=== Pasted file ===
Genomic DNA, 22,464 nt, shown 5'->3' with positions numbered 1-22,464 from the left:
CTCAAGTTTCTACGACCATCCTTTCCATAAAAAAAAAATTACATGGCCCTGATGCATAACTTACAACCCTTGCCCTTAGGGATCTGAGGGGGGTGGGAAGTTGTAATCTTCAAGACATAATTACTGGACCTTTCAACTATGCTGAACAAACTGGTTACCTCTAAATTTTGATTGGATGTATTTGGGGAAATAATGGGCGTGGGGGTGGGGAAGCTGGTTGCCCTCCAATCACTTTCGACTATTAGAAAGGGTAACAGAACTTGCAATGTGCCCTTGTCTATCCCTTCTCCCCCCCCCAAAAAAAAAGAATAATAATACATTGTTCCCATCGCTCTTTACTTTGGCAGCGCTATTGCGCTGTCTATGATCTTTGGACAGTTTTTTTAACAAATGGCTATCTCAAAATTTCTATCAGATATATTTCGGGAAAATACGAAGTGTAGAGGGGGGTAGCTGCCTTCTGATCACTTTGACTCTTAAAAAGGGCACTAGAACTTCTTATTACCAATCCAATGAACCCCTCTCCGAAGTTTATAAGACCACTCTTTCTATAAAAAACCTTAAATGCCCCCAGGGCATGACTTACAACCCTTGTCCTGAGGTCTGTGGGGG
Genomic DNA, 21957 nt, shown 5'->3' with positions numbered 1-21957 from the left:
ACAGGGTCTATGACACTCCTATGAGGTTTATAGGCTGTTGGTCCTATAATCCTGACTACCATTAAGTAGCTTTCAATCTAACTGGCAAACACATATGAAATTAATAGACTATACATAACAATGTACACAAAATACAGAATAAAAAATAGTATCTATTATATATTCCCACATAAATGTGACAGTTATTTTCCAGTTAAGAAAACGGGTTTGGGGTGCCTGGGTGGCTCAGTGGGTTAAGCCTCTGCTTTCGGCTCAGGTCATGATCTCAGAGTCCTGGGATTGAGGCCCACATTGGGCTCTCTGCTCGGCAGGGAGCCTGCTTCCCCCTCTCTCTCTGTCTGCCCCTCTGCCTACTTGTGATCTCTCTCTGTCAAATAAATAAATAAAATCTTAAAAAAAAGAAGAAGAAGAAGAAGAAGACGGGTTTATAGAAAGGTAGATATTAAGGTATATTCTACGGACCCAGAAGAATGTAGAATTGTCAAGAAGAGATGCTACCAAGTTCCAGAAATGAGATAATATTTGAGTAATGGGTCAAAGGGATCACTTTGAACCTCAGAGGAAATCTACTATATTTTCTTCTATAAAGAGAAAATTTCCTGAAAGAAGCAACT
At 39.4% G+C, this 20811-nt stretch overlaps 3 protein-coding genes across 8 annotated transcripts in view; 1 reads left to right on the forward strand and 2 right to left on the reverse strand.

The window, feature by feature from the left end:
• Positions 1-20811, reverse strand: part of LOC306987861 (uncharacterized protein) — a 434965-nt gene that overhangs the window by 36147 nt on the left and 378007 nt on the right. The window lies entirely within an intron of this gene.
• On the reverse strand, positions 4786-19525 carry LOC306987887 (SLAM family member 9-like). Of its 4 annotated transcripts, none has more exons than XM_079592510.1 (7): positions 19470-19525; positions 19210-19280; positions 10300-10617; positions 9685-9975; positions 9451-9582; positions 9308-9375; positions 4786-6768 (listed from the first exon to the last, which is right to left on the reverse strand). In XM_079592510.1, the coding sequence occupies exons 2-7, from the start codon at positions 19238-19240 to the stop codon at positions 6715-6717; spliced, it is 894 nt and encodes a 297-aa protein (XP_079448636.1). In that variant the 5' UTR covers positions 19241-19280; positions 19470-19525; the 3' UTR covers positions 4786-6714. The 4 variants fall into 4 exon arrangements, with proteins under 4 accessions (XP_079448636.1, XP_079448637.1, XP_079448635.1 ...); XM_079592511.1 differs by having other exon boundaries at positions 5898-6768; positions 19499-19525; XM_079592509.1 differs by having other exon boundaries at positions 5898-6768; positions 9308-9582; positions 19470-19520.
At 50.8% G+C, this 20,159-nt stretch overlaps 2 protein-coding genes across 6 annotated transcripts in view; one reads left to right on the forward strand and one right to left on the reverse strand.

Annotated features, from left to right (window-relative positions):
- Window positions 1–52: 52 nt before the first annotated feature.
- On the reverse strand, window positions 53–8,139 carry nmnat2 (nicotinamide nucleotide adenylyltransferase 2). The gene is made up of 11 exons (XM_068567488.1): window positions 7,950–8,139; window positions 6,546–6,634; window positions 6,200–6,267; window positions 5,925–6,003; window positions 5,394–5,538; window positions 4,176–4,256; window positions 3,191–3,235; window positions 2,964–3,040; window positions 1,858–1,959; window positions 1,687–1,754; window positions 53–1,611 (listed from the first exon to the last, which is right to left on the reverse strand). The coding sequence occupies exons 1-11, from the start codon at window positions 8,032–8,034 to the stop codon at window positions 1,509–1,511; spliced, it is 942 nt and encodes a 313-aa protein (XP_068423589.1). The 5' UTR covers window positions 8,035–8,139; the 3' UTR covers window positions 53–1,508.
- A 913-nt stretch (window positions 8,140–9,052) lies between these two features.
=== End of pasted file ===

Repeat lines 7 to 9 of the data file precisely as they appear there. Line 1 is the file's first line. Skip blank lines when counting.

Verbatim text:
• Positions 1-20811, reverse strand: part of LOC306987861 (uncharacterized protein) — a 434965-nt gene that overhangs the window by 36147 nt on the left and 378007 nt on the right. The window lies entirely within an intron of this gene.
• On the reverse strand, positions 4786-19525 carry LOC306987887 (SLAM family member 9-like). Of its 4 annotated transcripts, none has more exons than XM_079592510.1 (7): positions 19470-19525; positions 19210-19280; positions 10300-10617; positions 9685-9975; positions 9451-9582; positions 9308-9375; positions 4786-6768 (listed from the first exon to the last, which is right to left on the reverse strand). In XM_079592510.1, the coding sequence occupies exons 2-7, from the start codon at positions 19238-19240 to the stop codon at positions 6715-6717; spliced, it is 894 nt and encodes a 297-aa protein (XP_079448636.1). In that variant the 5' UTR covers positions 19241-19280; positions 19470-19525; the 3' UTR covers positions 4786-6714. The 4 variants fall into 4 exon arrangements, with proteins under 4 accessions (XP_079448636.1, XP_079448637.1, XP_079448635.1 ...); XM_079592511.1 differs by having other exon boundaries at positions 5898-6768; positions 19499-19525; XM_079592509.1 differs by having other exon boundaries at positions 5898-6768; positions 9308-9582; positions 19470-19520.
At 50.8% G+C, this 20,159-nt stretch overlaps 2 protein-coding genes across 6 annotated transcripts in view; one reads left to right on the forward strand and one right to left on the reverse strand.